Raise your hand if you had a resolution to make a change last year. Yep. And if you’re like most people, you didn’t get through the month of January before your goals were long forgotten, right? Or maybe you just don’t even bother with making new year resolutions because you never can seem to stick with them long enough to make a difference. Yeah, been-there, done-that too. I’ve found that the only way I’ve been able to keep to my resolutions is by getting my kids involved in the goal making. Let’s talk about why it’s a great idea to make New Year resolutions with kids.
According to data pulled from Google by iQuanti, these were the most popular New Year’s resolutions for 2017:
- Get Healthy
- Get Organized
- Live Life to the Fullest
- Learn New Hobbies
- Spend Less/Save More
- Read More
For each of these categories that were searched, there’s a way to get your kids involved. I’m going to share some tips on how your kids can help you keep your New Year resolution goals (while making and sticking to their own resolutions as well).
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Making New Year Resolutions with Kids
Start by sitting down with your kids and talking about the things they would like to accomplish in the new year. Even kids as young as four can come up with a few goals (however random and obscure!) When I asked my six-year old his goal, he said, “To spend the night at grandma’s more”. My teenager son would like to improve his basketball game. And my teen daughter wants to do more art.
We each jotted down our own resolutions and then shared how we can best keep each other on track. This is not about “nagging” but rather ways that kids can encourage their parents and vice versa, keeping the ultimate goal in mind. Here’s how you can tackle each of the top 7 New Years resolutions together as a family.
1. Get Healthy
Good health is more than just hitting the gym. Getting healthy is a balance of food, exercise, relaxation and well-being that satisfies the whole body. And it’s something that you can get the entire family involved in. If eating healthfully is a goal, then it’s best to get all family members on board with choosing better foods.
My older kids know that I’m choosing not to eat certain foods on my diet plan. When they ask me if something in particular is on my diet, it’s a good reminder to me that they are observing and encouraging me towards my goals! Truly, I need the reminder and if my kid says it, it’s not nagging.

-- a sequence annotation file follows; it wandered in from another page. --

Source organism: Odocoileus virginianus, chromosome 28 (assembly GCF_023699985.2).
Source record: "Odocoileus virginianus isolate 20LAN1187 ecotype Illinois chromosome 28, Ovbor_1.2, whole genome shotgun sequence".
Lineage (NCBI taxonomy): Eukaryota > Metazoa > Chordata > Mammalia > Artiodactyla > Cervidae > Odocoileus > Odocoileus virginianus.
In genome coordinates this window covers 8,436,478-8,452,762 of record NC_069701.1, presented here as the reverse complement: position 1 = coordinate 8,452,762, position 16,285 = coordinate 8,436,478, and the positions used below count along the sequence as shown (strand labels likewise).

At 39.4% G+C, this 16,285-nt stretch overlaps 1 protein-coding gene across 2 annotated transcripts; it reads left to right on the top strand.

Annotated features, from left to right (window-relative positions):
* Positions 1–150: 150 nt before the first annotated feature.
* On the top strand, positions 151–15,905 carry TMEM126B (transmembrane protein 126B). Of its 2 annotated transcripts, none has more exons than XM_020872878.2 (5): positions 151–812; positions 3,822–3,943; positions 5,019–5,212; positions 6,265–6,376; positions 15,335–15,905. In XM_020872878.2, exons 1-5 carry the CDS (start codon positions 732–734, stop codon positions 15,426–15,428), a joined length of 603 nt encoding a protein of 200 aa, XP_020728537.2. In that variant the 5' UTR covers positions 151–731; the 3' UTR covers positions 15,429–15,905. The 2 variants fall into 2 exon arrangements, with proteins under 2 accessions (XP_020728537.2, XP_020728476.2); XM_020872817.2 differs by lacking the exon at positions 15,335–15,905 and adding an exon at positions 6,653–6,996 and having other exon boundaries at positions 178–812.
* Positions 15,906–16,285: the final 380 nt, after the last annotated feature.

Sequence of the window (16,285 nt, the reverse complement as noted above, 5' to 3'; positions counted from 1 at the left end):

In this past year, I kick started my weight loss goals (you can read about my journey here).
Instead of sitting around watching TV after dinner, encourage family to go for an evening walk. Plan weekend activities that get everyone moving, like ice skating, swimming or even just kicking a ball at the park. We try to go out for a long walk as a family several times a month. It’s a great way for us to get exercise and connect, chatting while we walk.
Don’t forget to work in relaxation and fun, too! Schedule game nights on the weekends. Choose a family-friendly chapter book that you can read aloud to everyone. Get older kids involved in a family Bible study. Work out a crossword puzzle. Have a dance party in the living room!
2. Get Organized
If kids are great at anything, it’s the opposite of organized! But all is not hopeless. There are a few ways you can get kids to help with organizing. Have a conversation about how much easier it is to handle things right away than letting them pile up to deal with later!
I have a few great ideas on organizing small spaces on this post.
Start by being a good example. Begin with organizing small areas of the home that can be done quickly (like tackling that pile of mail by the front door or in a kitchen drawer). Give each child a daily task that helps with keeping organized, like having one child sort the mail when it comes in the house, recycling the junk right away. Or have an older child help with organizing drawers and using a label maker. Having designated bins for certain toys makes clean up easier.